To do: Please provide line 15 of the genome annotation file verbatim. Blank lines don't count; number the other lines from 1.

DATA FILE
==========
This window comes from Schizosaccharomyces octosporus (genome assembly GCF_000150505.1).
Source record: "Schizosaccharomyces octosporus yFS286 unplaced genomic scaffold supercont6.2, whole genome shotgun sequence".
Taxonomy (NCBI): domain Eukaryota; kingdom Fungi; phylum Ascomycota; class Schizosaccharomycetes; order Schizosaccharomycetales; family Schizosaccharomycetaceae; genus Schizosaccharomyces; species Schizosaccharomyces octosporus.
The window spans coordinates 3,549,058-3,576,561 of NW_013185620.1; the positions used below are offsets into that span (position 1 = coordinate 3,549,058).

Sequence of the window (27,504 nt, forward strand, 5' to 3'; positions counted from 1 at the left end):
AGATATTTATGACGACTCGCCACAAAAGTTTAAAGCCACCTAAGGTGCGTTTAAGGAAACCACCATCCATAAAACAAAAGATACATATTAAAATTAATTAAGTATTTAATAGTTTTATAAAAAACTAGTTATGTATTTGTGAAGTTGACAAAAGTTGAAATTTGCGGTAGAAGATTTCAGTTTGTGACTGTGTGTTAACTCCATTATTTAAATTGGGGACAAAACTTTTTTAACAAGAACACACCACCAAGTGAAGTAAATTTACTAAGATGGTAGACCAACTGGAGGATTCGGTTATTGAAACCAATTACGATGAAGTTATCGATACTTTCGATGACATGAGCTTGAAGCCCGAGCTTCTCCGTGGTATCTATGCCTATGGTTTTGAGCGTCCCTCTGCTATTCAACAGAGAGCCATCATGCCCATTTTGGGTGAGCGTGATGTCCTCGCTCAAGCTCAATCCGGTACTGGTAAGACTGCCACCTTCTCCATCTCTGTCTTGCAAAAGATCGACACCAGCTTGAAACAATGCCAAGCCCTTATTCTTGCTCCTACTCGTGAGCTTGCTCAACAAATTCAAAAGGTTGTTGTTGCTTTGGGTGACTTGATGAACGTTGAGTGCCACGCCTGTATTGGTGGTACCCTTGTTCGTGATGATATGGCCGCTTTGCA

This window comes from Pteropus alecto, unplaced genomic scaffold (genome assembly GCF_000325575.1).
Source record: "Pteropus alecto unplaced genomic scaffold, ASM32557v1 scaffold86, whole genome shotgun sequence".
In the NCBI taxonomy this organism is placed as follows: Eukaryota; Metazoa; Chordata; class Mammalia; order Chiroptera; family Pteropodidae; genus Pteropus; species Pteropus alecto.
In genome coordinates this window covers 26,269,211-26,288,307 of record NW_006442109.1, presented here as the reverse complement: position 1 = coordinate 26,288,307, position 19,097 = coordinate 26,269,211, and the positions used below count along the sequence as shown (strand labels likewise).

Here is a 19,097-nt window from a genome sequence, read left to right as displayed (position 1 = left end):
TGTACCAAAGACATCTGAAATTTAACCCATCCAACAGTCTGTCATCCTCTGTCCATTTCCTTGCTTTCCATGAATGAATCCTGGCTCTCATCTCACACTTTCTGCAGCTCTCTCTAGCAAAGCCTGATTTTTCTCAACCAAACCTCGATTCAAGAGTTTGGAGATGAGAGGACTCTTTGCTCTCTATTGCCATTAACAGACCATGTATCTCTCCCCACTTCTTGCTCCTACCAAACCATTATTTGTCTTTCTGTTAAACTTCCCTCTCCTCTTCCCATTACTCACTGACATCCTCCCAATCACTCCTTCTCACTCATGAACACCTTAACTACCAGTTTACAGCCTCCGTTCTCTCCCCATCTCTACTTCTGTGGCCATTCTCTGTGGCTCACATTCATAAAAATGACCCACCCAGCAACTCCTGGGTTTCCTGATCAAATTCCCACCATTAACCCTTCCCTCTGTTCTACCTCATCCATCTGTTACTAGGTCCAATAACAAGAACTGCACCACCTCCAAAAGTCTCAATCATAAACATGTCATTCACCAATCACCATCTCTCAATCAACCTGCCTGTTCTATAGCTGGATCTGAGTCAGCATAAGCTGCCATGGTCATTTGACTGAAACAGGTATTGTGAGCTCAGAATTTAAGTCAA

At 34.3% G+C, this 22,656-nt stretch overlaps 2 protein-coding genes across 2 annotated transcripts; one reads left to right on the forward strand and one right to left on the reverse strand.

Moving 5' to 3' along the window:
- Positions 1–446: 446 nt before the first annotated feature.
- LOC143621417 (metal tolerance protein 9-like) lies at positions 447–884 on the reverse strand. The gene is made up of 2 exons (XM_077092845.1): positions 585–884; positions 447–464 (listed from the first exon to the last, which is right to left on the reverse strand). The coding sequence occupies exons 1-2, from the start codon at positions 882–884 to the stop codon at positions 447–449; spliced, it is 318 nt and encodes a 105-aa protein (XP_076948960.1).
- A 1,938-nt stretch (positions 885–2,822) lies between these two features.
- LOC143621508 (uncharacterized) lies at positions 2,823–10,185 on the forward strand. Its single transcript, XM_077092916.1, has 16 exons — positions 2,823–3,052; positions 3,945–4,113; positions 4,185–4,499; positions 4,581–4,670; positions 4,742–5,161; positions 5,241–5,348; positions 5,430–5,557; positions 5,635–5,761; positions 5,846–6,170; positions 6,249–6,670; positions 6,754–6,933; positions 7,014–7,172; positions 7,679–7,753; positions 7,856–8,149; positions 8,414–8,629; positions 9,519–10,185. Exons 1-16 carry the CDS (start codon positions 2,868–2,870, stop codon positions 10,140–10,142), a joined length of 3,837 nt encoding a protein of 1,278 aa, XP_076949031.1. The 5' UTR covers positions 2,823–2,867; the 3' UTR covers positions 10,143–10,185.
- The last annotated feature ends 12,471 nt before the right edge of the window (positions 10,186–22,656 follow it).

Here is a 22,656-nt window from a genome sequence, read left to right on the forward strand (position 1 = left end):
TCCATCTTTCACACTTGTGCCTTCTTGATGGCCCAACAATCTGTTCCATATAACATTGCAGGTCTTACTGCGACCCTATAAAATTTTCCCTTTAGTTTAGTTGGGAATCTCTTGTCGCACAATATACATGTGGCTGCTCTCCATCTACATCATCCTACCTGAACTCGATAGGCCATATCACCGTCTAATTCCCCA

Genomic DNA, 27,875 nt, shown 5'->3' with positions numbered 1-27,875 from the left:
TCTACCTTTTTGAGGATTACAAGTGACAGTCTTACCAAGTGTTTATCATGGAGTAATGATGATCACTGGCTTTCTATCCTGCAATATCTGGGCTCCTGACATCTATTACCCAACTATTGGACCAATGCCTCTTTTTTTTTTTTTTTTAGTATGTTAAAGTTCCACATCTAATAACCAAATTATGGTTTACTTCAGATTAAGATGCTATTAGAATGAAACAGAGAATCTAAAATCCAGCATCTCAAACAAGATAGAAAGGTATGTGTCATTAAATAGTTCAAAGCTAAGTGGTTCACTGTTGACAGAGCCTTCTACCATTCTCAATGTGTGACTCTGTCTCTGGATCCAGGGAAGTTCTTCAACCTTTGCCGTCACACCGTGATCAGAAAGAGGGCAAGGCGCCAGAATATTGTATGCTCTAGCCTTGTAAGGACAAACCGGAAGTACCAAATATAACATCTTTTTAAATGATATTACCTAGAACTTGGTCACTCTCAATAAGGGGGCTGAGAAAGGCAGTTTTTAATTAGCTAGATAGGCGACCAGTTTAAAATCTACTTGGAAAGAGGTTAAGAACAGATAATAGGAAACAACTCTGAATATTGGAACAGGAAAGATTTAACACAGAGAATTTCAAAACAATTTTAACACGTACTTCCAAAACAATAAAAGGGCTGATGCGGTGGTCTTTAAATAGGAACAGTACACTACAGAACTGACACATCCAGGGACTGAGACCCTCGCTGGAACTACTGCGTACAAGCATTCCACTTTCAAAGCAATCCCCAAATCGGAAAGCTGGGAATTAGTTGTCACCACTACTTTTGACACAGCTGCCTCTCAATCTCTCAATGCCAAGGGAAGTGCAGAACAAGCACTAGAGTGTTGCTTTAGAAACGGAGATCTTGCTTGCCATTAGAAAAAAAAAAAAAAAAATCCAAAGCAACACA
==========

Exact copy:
- Positions 1–446: 446 nt before the first annotated feature.